Parting Ways with a Business Partner: The Positive Impact of Subtraction on Your Company | Bradley Allant Boult Cummings

Successful private company owners possess vision, passion, and purpose, but disagreements with minority partners are not uncommon. Different views on the company’s growth plans can create challenges in determining the best path forward. When serious disputes arise with minority business partners, majority owners must consider whether it’s time to seek separation. This post explores the factors that owners should take into account when answering that question.

Securing the reimbursement of the minority partner in the business is the first step to consider in the event of a serious dispute with a business partner. The majority owners must determine if they have a valid contractual right to exclude the dysfunctional business partner from the company or have other means of triggering the redemption of the minority partner’s company shares. Without a partner exit plan, the majority partner may not be able to secure an exit without mutual agreement.

Disagreements between business partners are common, and healthy disagreement among leaders is necessary, but it can become dysfunctional when minority owners or groups do not share the common purpose, raises their own importance, and conflict with the business plan. When this occurs, the majority owners must determine if the dispute with their partners is serious enough to justify action. If so, the majority owners must take decisive action to seek separation from the minority partners to preserve the company’s culture and vision.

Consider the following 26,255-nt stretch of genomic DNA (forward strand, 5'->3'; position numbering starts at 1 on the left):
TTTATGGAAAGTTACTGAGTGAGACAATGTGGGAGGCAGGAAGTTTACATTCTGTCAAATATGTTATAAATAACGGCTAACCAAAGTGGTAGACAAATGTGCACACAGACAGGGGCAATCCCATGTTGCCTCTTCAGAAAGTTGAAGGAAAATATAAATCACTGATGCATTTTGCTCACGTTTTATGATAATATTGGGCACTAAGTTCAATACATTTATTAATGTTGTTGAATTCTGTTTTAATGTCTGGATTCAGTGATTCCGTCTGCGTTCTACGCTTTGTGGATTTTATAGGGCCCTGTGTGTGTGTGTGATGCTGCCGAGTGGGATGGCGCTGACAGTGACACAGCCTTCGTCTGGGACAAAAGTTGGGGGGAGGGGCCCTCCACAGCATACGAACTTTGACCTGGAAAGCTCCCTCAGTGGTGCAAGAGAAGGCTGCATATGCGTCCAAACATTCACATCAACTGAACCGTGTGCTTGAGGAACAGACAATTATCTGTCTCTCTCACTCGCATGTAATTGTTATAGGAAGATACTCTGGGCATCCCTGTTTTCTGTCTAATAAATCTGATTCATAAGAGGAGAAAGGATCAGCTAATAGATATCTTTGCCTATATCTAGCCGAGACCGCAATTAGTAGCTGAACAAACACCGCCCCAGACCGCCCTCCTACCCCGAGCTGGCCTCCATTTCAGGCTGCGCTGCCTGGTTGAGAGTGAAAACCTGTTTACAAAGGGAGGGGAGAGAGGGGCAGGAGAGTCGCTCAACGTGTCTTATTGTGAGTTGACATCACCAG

The valuation process to determine the purchase price for minority interests requires the majority owner to pay close attention to the calculation of the amount paid for minority interests. The formula used to determine the purchase price will be set forth in the sales contract or governance document.

In conclusion, deciding whether to act to secure the exit of a business partner holding a minority stake in a business is a challenging decision. The majority owner must ensure that they have the right to redeem their partners in a written contract and that the nature of the dispute justifies taking decisive action. Finally, once a decision is made to redeem a minority shareholder, the majority owner must monitor the valuation process to ensure compliance with industry standards, including any applicable minority shareholder discounts.

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